Markets

Lisa Abramowicz is a Bloomberg Gadfly columnist covering the debt markets. She has written about debt markets for Bloomberg News since 2010.

Wall Street banks are having a great time delivering their fourth-quarter earnings reports.

Significantly higher revenues? Check. A revival of bond-trading profits? Check. A disciplined approach to compensation? Check.

And it looks as if the good times are going to continue to roll for a while, at least when it comes to lucrative debt-trading business. No wonder executives from Jamie Dimon to James Gorman sound so optimistic these days. Even Credit Suisse's battered chief executive has sounded a positive note.

Three of the most active trading houses, JPMorgan, Bank of America and Morgan Stanley, have already reported earnings, and just based on their shares, investors are relatively satisfied. These firms delivered a combined 40 percent gain in debt-trading results, with revenue 9 percent better than expected, as pointed out by Bloomberg Intelligence's Alison Williams.

Big Money
Debt-trading income accounts for a significant proportion of revenue at the largest global banks
Source: Bloomberg Intelligence
Note: All values are excluding valuation adjustments

The three banks posted almost $7 billion in bond-trading revenue in the three months ended Dec. 31, a traditionally sleepy time during which investors typically pack up their books and cut back their bold bets. But not this time.

Markets were sent into a tizzy after Donald Trump's election as the next U.S. president, with traders betting on more growth, higher benchmark borrowing costs and unpredictable policies. But Trump's ascendance to power, and the subsequent market volatility, is not the only reason for the increased activity, nor is it just a one-time boost.

The Federal Reserve raised interest rates for the second time in about a decade in December and pointed to several more rate increases this year. This has led to considerable disagreement about whether the bull market in bonds has already ended or whether investors are overly optimistic about economic expansion and subsequent increases in borrowing costs.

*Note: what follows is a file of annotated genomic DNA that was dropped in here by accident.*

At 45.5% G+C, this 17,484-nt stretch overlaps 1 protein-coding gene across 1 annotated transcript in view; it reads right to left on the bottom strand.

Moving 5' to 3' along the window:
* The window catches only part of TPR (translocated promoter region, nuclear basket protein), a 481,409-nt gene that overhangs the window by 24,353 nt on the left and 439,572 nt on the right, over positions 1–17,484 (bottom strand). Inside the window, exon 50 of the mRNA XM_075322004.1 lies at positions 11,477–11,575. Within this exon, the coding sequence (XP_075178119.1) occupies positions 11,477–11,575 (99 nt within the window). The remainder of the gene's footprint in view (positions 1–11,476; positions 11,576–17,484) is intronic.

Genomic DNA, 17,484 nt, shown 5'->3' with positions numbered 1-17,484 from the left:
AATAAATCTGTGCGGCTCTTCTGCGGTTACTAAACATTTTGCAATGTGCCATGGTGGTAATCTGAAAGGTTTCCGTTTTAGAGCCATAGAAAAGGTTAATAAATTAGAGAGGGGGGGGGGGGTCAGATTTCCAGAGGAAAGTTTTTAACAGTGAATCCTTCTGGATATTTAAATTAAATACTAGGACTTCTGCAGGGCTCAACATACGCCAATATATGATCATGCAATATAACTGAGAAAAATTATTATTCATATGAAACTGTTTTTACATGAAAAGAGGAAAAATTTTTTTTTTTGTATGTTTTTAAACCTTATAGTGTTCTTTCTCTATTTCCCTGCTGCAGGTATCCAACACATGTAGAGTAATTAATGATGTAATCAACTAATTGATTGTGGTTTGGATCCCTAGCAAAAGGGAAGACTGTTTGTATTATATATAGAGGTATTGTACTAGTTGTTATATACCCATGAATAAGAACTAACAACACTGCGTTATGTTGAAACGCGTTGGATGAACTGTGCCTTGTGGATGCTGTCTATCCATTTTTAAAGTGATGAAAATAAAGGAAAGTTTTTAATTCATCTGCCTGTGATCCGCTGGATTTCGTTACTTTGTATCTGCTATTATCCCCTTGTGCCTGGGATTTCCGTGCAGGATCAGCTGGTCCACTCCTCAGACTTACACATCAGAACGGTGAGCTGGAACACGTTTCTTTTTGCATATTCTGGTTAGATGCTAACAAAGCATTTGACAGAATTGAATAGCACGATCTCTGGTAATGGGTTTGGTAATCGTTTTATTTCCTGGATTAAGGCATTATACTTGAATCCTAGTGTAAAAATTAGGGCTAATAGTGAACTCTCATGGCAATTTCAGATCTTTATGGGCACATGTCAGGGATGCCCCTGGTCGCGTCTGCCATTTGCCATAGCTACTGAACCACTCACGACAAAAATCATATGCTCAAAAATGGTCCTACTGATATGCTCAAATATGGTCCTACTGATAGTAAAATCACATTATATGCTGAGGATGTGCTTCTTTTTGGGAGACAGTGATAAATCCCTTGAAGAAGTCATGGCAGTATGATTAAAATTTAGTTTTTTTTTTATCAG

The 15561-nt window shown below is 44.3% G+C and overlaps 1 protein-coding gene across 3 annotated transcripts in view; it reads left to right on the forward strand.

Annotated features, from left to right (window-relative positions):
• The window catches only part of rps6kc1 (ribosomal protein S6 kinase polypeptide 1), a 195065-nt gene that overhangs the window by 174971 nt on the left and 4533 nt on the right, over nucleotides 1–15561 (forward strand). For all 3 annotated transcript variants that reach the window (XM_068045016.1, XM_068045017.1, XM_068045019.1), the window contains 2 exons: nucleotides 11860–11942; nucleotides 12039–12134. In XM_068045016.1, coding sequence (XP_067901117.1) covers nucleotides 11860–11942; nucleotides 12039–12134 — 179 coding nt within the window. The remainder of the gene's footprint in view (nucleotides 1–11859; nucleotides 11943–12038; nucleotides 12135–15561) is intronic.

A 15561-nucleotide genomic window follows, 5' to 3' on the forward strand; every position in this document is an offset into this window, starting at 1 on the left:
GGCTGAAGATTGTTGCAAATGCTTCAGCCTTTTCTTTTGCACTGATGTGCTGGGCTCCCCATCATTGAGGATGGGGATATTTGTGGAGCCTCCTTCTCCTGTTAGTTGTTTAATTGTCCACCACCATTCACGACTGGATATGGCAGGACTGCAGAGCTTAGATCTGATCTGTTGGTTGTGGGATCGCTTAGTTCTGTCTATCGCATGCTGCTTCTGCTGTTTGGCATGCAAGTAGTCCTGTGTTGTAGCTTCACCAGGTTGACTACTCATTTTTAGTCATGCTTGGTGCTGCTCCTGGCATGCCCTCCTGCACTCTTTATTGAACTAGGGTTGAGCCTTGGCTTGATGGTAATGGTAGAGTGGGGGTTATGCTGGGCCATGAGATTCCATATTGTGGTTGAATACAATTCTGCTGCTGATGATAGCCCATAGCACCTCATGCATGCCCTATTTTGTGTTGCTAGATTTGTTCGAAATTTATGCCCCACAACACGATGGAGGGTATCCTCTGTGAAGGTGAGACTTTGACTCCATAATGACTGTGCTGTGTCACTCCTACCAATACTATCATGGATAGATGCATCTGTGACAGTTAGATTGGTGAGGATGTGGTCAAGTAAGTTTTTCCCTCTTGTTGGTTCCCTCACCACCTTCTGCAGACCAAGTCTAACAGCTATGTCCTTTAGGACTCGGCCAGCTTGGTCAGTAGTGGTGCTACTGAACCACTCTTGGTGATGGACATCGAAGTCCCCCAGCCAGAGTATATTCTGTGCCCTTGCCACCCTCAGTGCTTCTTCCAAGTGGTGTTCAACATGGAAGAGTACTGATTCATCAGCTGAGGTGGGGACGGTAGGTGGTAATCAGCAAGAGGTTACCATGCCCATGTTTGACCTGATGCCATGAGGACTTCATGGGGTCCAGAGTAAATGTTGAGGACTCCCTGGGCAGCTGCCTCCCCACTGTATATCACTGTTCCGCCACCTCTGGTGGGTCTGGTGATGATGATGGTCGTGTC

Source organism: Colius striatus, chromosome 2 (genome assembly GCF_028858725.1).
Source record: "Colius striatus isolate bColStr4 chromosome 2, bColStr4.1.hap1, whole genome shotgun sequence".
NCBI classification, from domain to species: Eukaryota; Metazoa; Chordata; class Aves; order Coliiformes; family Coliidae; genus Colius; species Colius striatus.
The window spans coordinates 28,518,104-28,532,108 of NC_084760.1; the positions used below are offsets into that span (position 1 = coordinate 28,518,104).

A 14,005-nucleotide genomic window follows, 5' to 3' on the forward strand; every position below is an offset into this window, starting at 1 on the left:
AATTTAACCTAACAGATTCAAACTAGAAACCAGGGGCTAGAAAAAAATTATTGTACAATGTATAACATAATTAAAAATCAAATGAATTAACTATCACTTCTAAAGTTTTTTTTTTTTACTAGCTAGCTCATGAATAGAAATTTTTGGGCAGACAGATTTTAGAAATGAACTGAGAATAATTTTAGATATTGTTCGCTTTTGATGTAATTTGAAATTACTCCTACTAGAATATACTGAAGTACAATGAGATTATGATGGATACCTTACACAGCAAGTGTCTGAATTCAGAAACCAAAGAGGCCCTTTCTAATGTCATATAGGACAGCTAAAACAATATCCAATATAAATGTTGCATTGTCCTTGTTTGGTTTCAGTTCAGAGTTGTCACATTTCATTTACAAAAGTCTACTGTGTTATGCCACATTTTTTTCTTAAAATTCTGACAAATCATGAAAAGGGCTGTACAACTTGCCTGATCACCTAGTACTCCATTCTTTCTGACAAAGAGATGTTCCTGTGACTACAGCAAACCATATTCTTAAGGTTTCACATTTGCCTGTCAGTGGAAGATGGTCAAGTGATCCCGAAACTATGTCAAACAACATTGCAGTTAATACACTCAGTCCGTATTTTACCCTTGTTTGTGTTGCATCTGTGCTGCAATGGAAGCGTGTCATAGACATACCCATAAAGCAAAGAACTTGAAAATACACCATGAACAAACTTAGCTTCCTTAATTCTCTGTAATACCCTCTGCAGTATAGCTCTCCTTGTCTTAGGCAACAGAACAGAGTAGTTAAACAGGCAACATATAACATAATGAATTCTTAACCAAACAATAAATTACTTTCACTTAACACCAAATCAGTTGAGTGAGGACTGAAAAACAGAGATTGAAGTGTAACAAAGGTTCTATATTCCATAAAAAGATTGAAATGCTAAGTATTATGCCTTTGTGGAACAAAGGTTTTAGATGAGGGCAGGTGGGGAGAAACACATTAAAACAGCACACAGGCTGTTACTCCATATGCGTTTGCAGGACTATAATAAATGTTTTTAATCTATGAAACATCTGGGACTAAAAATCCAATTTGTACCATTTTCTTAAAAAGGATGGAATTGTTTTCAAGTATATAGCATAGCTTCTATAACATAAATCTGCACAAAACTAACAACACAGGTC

Higher Rates
Benchmark borrowing costs have risen in tandem with expectations for inflation and fiscal stimulus
Source: Bloomberg

Disagreement is beneficial for bond traders, especially when paired with higher interest rates. It means investors will line up on opposing sides. They'll feel compelled to move around their holdings because they think they can gain an edge. And there's generally more yield available, which typically translates to higher profit margins for traders.

Goldman Sachs and Citigroup are poised to report their earnings later this week, and they are broadly expected to be similarly positive to those at JPMorgan, Bank of America and Morgan Stanley.

Taking a look at trading volumes in the first few weeks of 2017, it appears that the higher levels of activity are here to stay. Average daily trading in U.S. company bonds has been 18 percent higher so far in January than in the same period last year, while Treasury volumes have been 8 percent higher in the first week of the year compared with those in the same period in 2016.

Trade Surge
Corporate-bond trading volumes have been higher this year compared with those in the same period in 2016
Source: Finra's Trace
Data refers to average daily trading volumes

Bond-trading revenues are notoriously fickle, but it appears that last year's surge in fixed-income profits has continued into the new year. It may be just as much fun for bank executives to deliver their first quarter results as it has been for them to talk about their fourth-quarter ones.

This column does not necessarily reflect the opinion of Bloomberg LP and its owners.

To contact the author of this story:
Lisa Abramowicz in New York at labramowicz@bloomberg.net

To contact the editor responsible for this story:
Daniel Niemi at dniemi1@bloomberg.net